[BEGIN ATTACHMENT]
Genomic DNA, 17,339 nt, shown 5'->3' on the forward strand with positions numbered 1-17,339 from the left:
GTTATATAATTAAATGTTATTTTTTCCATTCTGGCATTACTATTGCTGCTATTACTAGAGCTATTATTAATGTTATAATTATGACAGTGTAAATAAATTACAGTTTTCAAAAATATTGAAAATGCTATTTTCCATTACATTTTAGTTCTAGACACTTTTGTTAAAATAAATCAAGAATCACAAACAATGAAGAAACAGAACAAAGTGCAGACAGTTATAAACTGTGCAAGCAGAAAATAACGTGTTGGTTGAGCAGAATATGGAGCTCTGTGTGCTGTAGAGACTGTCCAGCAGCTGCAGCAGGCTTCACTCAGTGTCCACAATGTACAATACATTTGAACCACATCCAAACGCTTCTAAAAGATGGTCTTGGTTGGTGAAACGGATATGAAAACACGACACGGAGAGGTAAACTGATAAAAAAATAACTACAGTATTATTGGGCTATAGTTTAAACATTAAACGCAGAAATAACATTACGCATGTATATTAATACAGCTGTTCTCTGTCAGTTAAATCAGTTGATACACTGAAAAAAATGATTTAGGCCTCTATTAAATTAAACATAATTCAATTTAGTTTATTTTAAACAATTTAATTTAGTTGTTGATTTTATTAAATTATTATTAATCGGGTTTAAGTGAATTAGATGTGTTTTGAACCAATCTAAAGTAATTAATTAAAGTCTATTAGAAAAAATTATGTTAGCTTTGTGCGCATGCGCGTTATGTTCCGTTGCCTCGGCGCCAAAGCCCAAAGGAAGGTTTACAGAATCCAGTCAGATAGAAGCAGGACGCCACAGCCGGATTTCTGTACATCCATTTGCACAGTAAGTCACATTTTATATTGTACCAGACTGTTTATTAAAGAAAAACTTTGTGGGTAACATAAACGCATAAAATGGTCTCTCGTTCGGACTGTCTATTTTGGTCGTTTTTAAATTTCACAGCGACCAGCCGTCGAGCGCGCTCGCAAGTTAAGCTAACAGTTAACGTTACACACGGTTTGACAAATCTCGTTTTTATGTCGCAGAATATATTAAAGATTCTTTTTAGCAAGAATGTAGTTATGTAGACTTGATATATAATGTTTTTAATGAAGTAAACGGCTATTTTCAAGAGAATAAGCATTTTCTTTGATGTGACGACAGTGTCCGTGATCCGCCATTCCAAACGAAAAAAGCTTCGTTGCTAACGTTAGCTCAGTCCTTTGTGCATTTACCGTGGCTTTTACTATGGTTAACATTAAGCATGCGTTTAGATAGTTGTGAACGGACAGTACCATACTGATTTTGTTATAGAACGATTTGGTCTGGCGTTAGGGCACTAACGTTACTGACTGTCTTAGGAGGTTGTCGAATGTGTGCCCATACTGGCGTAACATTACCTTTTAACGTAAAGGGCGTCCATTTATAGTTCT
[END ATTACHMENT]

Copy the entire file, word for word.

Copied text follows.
Genomic DNA, 17,339 nt, shown 5'->3' on the forward strand with positions numbered 1-17,339 from the left:
GTTATATAATTAAATGTTATTTTTTCCATTCTGGCATTACTATTGCTGCTATTACTAGAGCTATTATTAATGTTATAATTATGACAGTGTAAATAAATTACAGTTTTCAAAAATATTGAAAATGCTATTTTCCATTACATTTTAGTTCTAGACACTTTTGTTAAAATAAATCAAGAATCACAAACAATGAAGAAACAGAACAAAGTGCAGACAGTTATAAACTGTGCAAGCAGAAAATAACGTGTTGGTTGAGCAGAATATGGAGCTCTGTGTGCTGTAGAGACTGTCCAGCAGCTGCAGCAGGCTTCACTCAGTGTCCACAATGTACAATACATTTGAACCACATCCAAACGCTTCTAAAAGATGGTCTTGGTTGGTGAAACGGATATGAAAACACGACACGGAGAGGTAAACTGATAAAAAAATAACTACAGTATTATTGGGCTATAGTTTAAACATTAAACGCAGAAATAACATTACGCATGTATATTAATACAGCTGTTCTCTGTCAGTTAAATCAGTTGATACACTGAAAAAAATGATTTAGGCCTCTATTAAATTAAACATAATTCAATTTAGTTTATTTTAAACAATTTAATTTAGTTGTTGATTTTATTAAATTATTATTAATCGGGTTTAAGTGAATTAGATGTGTTTTGAACCAATCTAAAGTAATTAATTAAAGTCTATTAGAAAAAATTATGTTAGCTTTGTGCGCATGCGCGTTATGTTCCGTTGCCTCGGCGCCAAAGCCCAAAGGAAGGTTTACAGAATCCAGTCAGATAGAAGCAGGACGCCACAGCCGGATTTCTGTACATCCATTTGCACAGTAAGTCACATTTTATATTGTACCAGACTGTTTATTAAAGAAAAACTTTGTGGGTAACATAAACGCATAAAATGGTCTCTCGTTCGGACTGTCTATTTTGGTCGTTTTTAAATTTCACAGCGACCAGCCGTCGAGCGCGCTCGCAAGTTAAGCTAACAGTTAACGTTACACACGGTTTGACAAATCTCGTTTTTATGTCGCAGAATATATTAAAGATTCTTTTTAGCAAGAATGTAGTTATGTAGACTTGATATATAATGTTTTTAATGAAGTAAACGGCTATTTTCAAGAGAATAAGCATTTTCTTTGATGTGACGACAGTGTCCGTGATCCGCCATTCCAAACGAAAAAAGCTTCGTTGCTAACGTTAGCTCAGTCCTTTGTGCATTTACCGTGGCTTTTACTATGGTTAACATTAAGCATGCGTTTAGATAGTTGTGAACGGACAGTACCATACTGATTTTGTTATAGAACGATTTGGTCTGGCGTTAGGGCACTAACGTTACTGACTGTCTTAGGAGGTTGTCGAATGTGTGCCCATACTGGCGTAACATTACCTTTTAACGTAAAGGGCGTCCATTTATAGTTCT